Developing cutaneous cues to quantify geometric changes on human fingertip caused by tactile stimuli and exploring effects of the metrics on compliance discriminability
Characterizing the geometric change of skin surfaces caused by surface compliance remains highly intricate due to the complex nonlinear skin deformation. Efforts have been put on defining kinesthetic and cutaneous cues, such as force rate and contact area, to encode the skin’s deformation under different circumstances. However, solely relying on force and contact area changes is not sufficient and the evolvement of those cues during time courses still remains underexplored. In this paper, we develop cutaneous cues to quantify the nonlinear deformation of human fingertips caused by tactile stimuli. We discover that the developed cues play complementary roles to encode human perception of compliance. We examine the change of differential sensitivity influenced by different indentation rates, as well as the minimum time required for differentiating compliance given a velocity. Using our metrics, people can potentially model the skin mechanics of the fingertip and link them to the afferent responses transduced by tactile stimuli.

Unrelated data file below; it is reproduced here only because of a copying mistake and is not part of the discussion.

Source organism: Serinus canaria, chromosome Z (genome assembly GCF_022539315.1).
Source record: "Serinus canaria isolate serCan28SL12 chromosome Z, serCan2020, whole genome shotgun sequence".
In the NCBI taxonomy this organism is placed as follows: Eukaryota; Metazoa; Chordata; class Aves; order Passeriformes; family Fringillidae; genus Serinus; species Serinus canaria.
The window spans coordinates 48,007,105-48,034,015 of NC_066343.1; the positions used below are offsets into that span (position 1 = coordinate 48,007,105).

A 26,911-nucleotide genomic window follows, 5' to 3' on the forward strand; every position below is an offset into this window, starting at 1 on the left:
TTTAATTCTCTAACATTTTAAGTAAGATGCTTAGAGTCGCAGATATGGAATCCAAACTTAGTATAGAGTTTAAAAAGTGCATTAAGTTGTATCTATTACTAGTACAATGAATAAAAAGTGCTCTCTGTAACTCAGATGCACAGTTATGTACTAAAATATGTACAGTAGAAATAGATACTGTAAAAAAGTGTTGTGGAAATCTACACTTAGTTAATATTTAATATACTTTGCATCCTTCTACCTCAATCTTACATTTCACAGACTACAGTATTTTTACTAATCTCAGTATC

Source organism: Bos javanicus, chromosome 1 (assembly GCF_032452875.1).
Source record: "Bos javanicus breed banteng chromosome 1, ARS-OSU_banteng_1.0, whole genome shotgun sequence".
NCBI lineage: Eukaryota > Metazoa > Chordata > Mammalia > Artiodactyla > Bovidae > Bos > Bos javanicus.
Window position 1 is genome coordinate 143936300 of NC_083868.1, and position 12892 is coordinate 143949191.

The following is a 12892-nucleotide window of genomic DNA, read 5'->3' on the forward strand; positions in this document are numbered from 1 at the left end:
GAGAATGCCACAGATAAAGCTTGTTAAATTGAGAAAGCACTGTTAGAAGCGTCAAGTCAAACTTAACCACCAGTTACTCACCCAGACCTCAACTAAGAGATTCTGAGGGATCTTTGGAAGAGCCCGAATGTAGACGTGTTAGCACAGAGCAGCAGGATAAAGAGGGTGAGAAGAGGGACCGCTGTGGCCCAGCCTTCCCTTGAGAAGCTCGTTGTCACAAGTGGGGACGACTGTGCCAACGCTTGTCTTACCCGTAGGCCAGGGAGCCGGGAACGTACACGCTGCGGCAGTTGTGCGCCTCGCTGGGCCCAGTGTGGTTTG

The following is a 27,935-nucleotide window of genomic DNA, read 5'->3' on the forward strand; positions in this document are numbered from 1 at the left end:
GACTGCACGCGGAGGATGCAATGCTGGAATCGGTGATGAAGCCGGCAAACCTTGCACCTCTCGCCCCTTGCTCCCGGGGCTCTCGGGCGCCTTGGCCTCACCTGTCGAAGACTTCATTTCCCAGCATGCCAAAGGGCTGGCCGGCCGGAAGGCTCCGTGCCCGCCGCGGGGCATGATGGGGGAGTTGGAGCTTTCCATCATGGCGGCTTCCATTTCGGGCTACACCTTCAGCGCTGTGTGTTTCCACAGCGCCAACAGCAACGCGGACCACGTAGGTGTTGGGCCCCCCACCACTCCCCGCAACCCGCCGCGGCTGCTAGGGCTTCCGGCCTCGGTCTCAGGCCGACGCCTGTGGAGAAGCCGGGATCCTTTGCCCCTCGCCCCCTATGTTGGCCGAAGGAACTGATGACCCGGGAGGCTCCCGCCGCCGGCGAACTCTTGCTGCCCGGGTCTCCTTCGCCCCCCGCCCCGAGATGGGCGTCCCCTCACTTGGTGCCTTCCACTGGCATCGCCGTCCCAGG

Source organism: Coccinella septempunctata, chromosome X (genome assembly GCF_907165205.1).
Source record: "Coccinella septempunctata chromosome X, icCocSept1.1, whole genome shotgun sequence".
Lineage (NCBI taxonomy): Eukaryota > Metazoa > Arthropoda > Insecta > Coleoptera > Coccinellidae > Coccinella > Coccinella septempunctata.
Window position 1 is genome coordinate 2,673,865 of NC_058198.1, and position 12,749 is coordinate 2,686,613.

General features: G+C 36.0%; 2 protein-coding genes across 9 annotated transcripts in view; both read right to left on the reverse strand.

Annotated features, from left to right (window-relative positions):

Dr. Greg Gerling (ESE, Advisor)
Dr. Reid Bailey (ESE, Chair)
Dr. Seongkook Heo (CS)
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